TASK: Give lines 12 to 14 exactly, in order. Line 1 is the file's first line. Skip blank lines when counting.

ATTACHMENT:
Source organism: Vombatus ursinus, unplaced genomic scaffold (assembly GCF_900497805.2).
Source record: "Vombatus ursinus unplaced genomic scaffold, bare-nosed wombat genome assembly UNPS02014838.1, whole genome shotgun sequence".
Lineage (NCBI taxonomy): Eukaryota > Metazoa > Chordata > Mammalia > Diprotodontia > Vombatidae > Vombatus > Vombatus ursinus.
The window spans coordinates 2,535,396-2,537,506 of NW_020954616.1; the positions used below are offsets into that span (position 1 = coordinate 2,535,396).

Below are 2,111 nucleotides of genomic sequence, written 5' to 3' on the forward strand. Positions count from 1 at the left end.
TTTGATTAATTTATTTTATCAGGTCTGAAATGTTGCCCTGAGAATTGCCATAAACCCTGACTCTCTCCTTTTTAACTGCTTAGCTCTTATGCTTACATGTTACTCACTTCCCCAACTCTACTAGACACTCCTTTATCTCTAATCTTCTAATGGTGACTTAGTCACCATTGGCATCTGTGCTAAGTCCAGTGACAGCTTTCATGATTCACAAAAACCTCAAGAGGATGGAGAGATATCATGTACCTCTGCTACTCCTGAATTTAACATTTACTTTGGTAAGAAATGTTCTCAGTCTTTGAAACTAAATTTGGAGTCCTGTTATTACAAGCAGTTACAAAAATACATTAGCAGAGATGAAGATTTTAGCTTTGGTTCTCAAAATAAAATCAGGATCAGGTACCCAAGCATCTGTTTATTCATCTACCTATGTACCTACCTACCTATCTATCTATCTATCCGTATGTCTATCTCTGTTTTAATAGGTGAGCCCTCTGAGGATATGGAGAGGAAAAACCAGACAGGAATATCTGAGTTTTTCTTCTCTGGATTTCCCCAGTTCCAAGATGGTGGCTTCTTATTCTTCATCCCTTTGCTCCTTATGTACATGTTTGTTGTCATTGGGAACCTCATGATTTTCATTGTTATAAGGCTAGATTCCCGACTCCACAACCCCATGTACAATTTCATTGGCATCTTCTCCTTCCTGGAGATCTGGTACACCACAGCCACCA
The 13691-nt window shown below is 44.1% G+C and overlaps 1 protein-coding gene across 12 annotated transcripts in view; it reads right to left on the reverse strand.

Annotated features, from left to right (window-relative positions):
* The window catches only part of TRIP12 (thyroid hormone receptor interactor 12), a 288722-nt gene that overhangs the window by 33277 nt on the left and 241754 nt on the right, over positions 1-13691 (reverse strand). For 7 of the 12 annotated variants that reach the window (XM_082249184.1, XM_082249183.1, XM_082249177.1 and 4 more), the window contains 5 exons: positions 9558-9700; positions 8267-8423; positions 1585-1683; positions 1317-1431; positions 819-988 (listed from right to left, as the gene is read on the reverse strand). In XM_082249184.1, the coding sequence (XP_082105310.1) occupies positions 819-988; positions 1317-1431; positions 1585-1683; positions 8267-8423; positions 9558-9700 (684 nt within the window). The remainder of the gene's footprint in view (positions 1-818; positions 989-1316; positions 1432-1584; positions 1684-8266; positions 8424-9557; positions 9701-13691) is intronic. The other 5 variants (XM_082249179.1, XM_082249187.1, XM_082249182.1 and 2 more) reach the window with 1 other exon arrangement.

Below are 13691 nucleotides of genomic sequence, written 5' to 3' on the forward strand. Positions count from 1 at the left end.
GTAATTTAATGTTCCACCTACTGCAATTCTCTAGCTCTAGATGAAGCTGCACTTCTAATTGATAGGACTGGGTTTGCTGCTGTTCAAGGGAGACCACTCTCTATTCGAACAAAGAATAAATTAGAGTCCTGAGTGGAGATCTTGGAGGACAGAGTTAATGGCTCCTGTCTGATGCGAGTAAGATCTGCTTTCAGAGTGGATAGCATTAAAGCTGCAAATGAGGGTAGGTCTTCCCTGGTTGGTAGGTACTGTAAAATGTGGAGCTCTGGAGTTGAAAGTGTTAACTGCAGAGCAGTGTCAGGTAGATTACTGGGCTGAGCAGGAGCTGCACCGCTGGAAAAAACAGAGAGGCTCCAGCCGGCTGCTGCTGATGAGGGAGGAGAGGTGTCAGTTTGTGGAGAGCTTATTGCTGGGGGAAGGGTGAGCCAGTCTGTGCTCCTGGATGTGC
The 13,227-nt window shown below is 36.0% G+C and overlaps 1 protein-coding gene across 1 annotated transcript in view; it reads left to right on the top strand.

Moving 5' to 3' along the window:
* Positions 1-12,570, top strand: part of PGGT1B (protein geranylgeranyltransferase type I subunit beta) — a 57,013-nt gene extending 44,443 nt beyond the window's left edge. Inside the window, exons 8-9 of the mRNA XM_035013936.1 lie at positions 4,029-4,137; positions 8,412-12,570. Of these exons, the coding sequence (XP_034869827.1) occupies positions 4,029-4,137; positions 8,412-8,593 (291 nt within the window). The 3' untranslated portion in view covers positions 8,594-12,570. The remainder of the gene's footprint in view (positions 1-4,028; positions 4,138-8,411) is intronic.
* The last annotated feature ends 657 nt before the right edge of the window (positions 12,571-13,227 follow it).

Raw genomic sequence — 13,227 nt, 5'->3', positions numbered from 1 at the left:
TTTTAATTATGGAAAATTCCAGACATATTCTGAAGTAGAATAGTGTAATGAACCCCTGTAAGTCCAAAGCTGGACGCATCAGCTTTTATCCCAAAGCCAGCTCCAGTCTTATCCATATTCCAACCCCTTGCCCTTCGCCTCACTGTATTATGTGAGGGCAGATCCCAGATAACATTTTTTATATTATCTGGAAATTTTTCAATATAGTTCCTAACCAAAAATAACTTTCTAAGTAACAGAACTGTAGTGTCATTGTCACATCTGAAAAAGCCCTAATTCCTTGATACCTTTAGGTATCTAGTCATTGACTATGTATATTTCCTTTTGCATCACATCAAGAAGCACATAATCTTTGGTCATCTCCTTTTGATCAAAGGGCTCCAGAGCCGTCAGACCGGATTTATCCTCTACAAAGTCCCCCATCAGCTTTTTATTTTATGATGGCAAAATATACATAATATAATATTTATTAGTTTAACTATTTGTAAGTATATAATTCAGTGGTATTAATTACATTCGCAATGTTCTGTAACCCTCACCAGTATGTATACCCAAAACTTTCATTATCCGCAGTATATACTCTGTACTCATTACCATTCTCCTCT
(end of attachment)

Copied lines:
The 13,227-nt window shown below is 36.0% G+C and overlaps 1 protein-coding gene across 1 annotated transcript in view; it reads left to right on the top strand.

Moving 5' to 3' along the window:
* Positions 1-12,570, top strand: part of PGGT1B (protein geranylgeranyltransferase type I subunit beta) — a 57,013-nt gene extending 44,443 nt beyond the window's left edge. Inside the window, exons 8-9 of the mRNA XM_035013936.1 lie at positions 4,029-4,137; positions 8,412-12,570. Of these exons, the coding sequence (XP_034869827.1) occupies positions 4,029-4,137; positions 8,412-8,593 (291 nt within the window). The 3' untranslated portion in view covers positions 8,594-12,570. The remainder of the gene's footprint in view (positions 1-4,028; positions 4,138-8,411) is intronic.